Signs your child might have autism

It is difficult for parents to see whether their child has a form of autism, this is your guideline.

Signs your child might have autism
Photo by Leo Rivas on Unsplash

It is normal for parents to be concerned about the development of their (young) children. Many conditions or illnesses are easy to recognize for them, but there are also abnormalities that are less easily manifested physically. Autism is one of these abnormalities.

Still, there are signs that a child can show through behavior that may indicate autism. This can be noticed from a young age. These signs are indicative, but an official diagnosis should always be given by a specialist.

Although children can show multiple signs of autism discussed below in their behavior, it does not mean that your child also has autism. If you have this suspicion, you must always consult your doctor for a referral to the appropriate specialist.

Drawing in children under one year

When children are still very small, so under one year old, it can be difficult to recognize autism. However, there is a checklist that you can keep with this youngest group of children:

  • Does not babble at 12 months
  • Has no interest in other people at 12 months
  • Does not smile at others at 12 months
  • Does not respond when addressed at 12 months
  • Does not make gestures (pointing, waving) at 12 months
  • Does not yet make functional use of words at 18 months
  • Does not spontaneously use two-word phrases at 24 months

Drawing in toddlers and preschoolers

It is a little easier for toddlers and preschoolers to recognize a possible form of autism, because as they grow older, children communicate more and more and make contact with their environment. The following signs may indicate some form of autism:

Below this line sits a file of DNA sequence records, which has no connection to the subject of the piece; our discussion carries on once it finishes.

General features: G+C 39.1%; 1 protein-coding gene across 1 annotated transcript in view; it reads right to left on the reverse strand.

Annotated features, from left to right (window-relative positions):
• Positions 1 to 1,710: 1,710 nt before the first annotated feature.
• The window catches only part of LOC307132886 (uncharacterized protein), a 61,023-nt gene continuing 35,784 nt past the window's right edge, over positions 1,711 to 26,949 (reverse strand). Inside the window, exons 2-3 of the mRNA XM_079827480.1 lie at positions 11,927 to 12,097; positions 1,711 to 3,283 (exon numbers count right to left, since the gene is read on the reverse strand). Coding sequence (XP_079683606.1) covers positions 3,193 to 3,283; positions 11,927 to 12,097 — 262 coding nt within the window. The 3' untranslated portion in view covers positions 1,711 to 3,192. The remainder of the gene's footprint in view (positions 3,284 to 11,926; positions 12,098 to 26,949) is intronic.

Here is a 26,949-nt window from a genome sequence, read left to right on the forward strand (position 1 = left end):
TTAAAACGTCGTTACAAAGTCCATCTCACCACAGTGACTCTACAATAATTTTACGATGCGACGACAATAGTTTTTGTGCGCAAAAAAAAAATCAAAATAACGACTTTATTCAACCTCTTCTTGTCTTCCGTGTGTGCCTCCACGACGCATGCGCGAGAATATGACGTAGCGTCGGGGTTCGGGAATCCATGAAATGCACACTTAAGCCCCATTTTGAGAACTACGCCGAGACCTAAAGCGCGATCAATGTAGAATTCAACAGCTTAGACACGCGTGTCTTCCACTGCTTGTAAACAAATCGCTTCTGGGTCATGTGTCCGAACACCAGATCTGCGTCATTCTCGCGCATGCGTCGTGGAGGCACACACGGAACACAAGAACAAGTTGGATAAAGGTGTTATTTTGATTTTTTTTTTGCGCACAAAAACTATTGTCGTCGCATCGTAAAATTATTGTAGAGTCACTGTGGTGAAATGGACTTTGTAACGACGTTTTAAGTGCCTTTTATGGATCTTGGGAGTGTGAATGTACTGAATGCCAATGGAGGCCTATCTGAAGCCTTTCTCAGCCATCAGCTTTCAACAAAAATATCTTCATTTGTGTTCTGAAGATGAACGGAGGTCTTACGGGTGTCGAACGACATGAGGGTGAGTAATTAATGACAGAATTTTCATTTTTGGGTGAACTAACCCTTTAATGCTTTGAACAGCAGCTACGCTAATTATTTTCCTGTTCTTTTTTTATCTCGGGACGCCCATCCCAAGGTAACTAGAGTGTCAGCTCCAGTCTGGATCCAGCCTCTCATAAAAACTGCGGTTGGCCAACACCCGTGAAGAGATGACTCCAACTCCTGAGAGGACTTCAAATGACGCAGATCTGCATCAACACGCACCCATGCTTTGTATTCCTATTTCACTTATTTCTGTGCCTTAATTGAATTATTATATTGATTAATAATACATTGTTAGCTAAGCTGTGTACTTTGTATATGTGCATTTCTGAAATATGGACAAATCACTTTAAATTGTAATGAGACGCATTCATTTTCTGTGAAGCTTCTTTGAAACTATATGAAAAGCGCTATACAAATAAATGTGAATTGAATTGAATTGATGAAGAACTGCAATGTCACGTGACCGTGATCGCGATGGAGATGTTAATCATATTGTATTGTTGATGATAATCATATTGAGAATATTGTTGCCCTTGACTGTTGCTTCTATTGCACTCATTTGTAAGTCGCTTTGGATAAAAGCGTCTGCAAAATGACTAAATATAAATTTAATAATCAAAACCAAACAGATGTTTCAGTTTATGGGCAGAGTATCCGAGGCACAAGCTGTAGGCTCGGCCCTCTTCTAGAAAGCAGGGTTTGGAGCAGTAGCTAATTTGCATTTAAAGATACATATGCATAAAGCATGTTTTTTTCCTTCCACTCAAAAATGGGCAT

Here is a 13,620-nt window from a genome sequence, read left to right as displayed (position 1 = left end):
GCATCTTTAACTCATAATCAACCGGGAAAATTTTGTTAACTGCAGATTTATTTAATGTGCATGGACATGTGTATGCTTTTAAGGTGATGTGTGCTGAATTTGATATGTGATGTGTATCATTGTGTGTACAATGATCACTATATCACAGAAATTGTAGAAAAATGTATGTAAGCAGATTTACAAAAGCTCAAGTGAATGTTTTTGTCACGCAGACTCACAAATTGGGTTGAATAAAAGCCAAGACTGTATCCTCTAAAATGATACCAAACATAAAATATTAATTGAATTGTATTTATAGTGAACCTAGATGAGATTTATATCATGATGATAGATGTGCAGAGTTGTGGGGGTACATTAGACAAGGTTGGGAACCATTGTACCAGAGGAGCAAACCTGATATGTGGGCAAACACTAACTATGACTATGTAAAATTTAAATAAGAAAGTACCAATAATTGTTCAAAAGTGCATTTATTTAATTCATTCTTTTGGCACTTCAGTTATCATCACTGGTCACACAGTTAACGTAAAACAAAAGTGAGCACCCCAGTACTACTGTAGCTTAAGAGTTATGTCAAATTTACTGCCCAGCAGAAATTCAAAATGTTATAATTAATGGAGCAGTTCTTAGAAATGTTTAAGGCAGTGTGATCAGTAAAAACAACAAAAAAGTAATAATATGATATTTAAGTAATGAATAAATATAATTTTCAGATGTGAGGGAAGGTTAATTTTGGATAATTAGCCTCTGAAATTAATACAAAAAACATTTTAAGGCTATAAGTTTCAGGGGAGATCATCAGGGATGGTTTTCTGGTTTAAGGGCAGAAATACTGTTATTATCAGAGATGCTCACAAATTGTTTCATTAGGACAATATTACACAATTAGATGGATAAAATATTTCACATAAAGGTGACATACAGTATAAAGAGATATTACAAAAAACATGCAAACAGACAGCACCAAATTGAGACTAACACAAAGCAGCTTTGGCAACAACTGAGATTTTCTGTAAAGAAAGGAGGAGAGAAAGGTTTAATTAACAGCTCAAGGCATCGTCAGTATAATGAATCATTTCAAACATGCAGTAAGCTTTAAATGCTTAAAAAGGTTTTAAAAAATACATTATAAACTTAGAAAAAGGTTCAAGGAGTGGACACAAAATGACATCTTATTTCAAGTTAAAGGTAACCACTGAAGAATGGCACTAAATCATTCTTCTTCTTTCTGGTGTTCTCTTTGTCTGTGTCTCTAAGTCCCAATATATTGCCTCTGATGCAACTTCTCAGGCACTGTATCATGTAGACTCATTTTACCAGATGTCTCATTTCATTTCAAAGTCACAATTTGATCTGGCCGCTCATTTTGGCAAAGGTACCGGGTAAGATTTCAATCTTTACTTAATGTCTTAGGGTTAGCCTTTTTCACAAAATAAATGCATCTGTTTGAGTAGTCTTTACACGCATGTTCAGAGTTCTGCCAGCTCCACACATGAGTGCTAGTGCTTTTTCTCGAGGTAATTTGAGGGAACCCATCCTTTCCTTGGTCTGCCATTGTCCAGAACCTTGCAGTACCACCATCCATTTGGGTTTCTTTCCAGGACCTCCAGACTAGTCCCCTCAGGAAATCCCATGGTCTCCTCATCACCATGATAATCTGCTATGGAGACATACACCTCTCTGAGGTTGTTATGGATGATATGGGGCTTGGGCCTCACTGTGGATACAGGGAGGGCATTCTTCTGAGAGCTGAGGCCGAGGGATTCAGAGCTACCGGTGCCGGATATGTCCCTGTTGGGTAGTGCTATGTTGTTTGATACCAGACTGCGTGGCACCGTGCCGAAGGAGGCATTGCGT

1. Try to make eye contact with your child. Do this at a time when your child is comfortable, such as while playing or cuddling. If your child avoids this eye contact, this could be a sign of some form of autism.
  2. Observe your child while playing in a public playground with other children. Does he or she almost always avoid other children? Would you rather play alone? This could indicate autism.
  3. Assess your child's vocabulary. Is this far behind the vocabulary of other children of the same age? Slowly picking up words can be a sign that your child has some form of autism.
  4. Observe how your child plays and interacts with toys. If he or she uses toys for purposes they are not intended for, this can be a sign. Think for example of a toy hammer, which your child uses as a pen.
  5. Think about what your child is doing and how he or she responds when it needs help. Children with autism are less likely to ask for help in any situation. Even if they need it.
  6. Watch for routine behavior. If your child depends on a systematic way of doing things, and finds it difficult to deviate from these routines, this could indicate autism. This can be difficult to discover, because many children enjoy the predictability of certain rituals. Therefore try to be extra sharp on a hang of routines that are not exactly usual.
  7. Try to estimate how your child reacts to bright light and pain. Autistic children have been shown to be highly sensitive to these issues. For example, does your child not want to leave the house without a cap or sunglasses on a sunny day? Or is it startled by bright light on television? Your child barely tolerates any kind of pain, or he or she can hardly overcome it. This could be a sign that your child has some form of autism.

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Jiska Stuij
See all posts by Jiska Stuij